This shows that 11 convictions took place in the first three months of 2014, seven of which related to licensed premises, three to retail sales to minors and one to smoking in the workplace.
“In general, compliance with the Public Health (Tobacco) Act has been high,” commented HSE Environmental Health Tobacco Lead Dave Molloy, “However, today’s publication highlights that significant problems still remain in relation to smoking in the work place, (section 47 of the Act) particularly in relation to licenced premises and non-compliant smoking shelters and also in relation to sales of tobacco products to minors under the age of 18 (section 45 of the Act).”
The publication of the report comes as a result of the HSE’s Tobacco Control Framework implementation which recommended that details of those convicted for offences under tobacco control legislation be made public.
Details of convictions and prosecutions under the Public Health (Tobacco) Act are being published to raise awareness of the law, stated the HSE. It also serves to highlight good practice “and demonstrate to those who comply with the law that action is being taken against those who fail or refuse to comply; and to encourage the public and businesses to report non-compliance to our Compliance Line, on Lo-Call 1890 333 100”.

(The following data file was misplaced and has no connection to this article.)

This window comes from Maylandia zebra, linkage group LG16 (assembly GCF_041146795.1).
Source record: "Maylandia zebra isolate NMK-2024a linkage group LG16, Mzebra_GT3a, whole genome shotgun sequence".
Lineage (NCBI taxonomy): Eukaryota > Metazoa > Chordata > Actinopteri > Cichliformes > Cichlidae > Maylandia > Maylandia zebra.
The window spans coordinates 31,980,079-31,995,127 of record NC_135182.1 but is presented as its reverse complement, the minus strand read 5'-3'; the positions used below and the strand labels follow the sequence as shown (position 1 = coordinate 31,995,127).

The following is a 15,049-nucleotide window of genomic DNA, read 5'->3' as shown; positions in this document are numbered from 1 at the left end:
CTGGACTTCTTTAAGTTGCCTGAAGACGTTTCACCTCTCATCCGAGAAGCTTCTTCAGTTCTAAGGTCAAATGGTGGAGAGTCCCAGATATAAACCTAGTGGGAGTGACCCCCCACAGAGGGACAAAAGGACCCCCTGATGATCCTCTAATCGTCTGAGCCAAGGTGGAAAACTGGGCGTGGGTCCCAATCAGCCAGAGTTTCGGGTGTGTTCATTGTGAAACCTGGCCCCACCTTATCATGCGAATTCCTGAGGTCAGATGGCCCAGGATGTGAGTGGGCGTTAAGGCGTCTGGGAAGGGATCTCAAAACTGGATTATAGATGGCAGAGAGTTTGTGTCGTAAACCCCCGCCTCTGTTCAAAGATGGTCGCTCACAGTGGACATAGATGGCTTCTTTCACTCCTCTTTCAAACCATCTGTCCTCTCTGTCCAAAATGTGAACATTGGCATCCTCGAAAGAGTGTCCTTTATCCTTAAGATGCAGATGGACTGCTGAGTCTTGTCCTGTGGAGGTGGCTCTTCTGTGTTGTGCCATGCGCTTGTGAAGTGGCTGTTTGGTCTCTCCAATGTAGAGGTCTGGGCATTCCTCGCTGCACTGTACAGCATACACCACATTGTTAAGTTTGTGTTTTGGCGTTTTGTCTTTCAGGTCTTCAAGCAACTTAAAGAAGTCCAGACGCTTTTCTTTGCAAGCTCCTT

From the time of the commencement of Section 47 in 2004 until the end of 2013 a total of 251 prosecutions have been taken by the HSE resulting in 263 convictions. These prosecutions and convictions were mainly in respect of licensed premises including pubs, nightclubs and hotels.
In recent years more than 50% of prosecutions have related to smoking areas in licensed premises. A number of owners and proprietors have been prosecuted and convicted on multiple occasions.
In relation to the sale of tobacco to minors, the HSE undertakes compliance checks, also known as test purchases, in retail outlets to determine if retailers will sell tobacco products to minors.
The HSE’s test-purchase programme together with associated retail audits highlight a significant ongoing non-compliance issue. As a result there have been 43 prosecutions with 33 convictions between 2009 and 2013.
Dave Molloy concluded, “The HSE’s Environmental Health Service takes a compliance-building approach to our enforcement role and where possible we work with businesses so that non-compliance is often addressed without recourse to legal action. Prosecution is reserved for serious offences or where there has been deliberate and/or persistent non-compliance”.
Four of the seven licensed premises were in County Donegal while one was in Dublin, one in County Tipperary and one in County Monaghan.
The highest fine for a licensed premises was €1,600 with €1,921 costs and the lowest was a €100 fine with €876 costs. Removals from the Register ranged from one day to two months.